New emails show that Joe Biden’s White House Chief of Staff Ron Klain contacted Hunter Biden in September of 2012 for help in raising $20,000 for the Vice President’s Residence Foundation, urging him to “keep this low low key” to avoid “bad PR.”
People may lie, but emails will always reveal the truth!
Klain had left his chief of staff position in then-Vice President Biden’s office a year prior to the emails, but served as the foundation’s chairman at the time. He told Hunter he needed to “tackle a piece of unpleasant business” and needed Hunter’s help.
The Vice President’s Residence Foundation is a nonprofit entity used to assist in preserving and furnishing the official residence of the vice president in Washington D.C.
“The tax lawyers for the VP Residence Foundation have concluded that since the Cheney folks last raised money in 2007 and not 2008, we actually have to have some incoming funds before the end of this fiscal year (i.e., before 9/30/12 - next week) to remain eligible to be a ‘public charity,’” Klain wrote in an email to Hunter.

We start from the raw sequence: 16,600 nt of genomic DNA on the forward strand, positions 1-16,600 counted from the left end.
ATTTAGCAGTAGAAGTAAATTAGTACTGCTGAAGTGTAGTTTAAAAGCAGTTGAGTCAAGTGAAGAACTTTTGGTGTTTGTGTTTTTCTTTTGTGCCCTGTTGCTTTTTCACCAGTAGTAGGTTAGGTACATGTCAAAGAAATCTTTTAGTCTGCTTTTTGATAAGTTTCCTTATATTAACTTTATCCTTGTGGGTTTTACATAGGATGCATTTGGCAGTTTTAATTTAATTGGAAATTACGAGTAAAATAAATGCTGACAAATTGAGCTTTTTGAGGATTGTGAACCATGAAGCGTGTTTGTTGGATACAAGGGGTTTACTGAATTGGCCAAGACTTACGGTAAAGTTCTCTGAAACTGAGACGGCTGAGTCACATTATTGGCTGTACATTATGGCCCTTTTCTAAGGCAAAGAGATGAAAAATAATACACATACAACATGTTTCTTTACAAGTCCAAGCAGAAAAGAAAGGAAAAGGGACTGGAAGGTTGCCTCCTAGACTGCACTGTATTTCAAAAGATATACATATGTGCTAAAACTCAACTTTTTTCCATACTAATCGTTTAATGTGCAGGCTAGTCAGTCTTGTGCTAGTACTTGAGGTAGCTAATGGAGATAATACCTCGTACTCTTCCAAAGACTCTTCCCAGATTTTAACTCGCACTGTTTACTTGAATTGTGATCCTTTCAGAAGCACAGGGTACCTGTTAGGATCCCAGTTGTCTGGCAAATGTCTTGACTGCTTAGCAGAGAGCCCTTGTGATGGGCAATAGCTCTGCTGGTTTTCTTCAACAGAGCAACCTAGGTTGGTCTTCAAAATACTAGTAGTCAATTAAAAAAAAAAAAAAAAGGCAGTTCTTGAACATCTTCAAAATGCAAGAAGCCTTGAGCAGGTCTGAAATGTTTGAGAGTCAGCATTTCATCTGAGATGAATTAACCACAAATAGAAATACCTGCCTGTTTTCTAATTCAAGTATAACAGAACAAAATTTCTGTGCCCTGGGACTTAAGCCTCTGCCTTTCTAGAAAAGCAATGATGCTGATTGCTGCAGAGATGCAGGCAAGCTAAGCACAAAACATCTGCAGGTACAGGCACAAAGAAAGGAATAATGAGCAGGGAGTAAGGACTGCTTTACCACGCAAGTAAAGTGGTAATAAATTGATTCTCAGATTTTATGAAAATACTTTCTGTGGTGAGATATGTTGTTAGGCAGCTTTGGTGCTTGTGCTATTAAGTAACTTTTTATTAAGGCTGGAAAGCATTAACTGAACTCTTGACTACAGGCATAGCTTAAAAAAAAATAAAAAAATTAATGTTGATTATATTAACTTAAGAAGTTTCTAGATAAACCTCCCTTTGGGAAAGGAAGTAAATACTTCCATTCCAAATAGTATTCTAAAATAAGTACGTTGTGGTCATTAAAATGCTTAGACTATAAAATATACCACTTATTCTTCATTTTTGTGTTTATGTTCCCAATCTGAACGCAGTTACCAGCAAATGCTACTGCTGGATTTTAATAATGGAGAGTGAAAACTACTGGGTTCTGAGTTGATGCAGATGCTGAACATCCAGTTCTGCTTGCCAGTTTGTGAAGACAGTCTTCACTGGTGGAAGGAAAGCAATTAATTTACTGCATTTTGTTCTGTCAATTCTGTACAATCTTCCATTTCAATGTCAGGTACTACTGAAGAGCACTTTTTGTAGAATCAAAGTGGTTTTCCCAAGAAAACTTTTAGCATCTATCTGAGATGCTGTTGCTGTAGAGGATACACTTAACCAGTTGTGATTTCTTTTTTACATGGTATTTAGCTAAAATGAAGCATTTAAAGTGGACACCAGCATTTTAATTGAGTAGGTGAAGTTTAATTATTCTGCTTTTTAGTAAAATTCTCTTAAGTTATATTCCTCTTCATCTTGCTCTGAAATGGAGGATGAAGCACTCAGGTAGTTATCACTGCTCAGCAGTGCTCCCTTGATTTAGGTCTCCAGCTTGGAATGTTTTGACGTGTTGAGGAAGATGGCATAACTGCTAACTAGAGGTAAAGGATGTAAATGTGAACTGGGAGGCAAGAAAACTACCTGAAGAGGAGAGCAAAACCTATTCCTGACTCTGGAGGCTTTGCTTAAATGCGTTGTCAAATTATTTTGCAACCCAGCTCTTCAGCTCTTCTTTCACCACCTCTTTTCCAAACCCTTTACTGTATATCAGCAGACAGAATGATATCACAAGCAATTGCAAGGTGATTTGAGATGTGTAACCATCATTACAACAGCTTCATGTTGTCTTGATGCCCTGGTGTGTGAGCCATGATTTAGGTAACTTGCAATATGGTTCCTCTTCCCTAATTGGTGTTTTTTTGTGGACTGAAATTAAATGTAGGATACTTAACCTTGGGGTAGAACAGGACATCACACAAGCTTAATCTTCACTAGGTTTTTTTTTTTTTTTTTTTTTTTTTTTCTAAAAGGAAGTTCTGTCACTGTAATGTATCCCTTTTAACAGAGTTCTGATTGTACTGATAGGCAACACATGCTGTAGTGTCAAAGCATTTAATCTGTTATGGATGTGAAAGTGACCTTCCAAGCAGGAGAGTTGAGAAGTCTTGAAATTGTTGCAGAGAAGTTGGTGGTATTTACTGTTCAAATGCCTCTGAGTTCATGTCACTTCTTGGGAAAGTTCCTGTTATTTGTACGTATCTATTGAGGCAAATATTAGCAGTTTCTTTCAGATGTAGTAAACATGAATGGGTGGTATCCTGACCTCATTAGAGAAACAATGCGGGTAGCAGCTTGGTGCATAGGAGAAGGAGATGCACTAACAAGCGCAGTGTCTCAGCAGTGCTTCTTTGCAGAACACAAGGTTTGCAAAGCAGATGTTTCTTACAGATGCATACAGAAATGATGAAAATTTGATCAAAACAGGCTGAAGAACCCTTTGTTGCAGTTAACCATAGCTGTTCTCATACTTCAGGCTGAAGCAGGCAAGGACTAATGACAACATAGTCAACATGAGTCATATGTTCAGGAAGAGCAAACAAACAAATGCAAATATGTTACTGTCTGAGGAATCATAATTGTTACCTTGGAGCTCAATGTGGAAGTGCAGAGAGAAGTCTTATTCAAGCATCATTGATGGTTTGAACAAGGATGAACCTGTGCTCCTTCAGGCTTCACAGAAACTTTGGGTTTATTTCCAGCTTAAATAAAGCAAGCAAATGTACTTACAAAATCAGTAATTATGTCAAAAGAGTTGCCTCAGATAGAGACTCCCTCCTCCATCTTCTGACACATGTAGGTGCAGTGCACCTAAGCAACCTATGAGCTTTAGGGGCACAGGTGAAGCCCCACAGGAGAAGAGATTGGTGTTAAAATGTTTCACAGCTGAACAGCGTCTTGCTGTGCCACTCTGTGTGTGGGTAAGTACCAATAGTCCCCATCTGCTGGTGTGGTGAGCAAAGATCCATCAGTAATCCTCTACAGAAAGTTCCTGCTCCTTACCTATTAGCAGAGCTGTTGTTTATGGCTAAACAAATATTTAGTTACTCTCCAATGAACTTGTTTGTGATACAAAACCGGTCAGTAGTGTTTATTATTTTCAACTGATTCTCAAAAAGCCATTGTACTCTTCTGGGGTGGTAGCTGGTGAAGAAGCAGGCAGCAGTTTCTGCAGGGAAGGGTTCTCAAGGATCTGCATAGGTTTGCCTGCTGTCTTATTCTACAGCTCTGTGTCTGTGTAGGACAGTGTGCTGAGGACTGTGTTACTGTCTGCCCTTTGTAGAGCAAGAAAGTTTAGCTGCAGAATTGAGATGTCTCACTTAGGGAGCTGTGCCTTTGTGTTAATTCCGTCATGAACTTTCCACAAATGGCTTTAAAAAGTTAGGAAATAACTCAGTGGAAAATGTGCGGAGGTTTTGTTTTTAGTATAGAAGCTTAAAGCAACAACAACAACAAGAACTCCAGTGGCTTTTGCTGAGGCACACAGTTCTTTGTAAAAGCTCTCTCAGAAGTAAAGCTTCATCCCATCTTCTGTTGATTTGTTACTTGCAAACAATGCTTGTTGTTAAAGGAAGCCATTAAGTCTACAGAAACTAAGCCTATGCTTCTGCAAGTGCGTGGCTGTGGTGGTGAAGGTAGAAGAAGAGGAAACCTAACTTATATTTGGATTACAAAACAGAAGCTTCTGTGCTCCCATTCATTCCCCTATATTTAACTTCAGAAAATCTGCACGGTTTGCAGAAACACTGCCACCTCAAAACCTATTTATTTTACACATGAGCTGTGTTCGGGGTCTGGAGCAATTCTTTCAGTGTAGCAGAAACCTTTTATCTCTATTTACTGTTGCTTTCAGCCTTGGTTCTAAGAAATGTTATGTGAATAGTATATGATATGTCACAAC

“It’s not much - we need to raise a total of $20,000 - so I’m hitting up a few very close friends on a very confidential basis to write checks of $2,000 each,” he continued. “We need to keep this low low key, because raising money for the Residence now is bad PR - but it has to be done, so I’m trying to just collect the 10 checks of $2,000 to get it done in a week, and then, we can do an event for the Residence Foundation after the election.”
Hunter then forwarded the email to his longtime business partner, Eric Schwerin, who helped manage a majority of Hunter's finances. Schwerin responded by telling him that they could "discuss this and some other bills on Monday" and asked whether Hunter thought "they would take a corporate check from Owasco," which appeared to be referring to Hunter's law firm, Owasco PC.
As reported by Fox News, it remains unclear whether Hunter ended up using Owasco to donate to the foundation or if he assisted Klain in soliciting donations from other individuals. However, a 990 tax form from fiscal year 2012 shows that the foundation received $20,500 in contributions that year.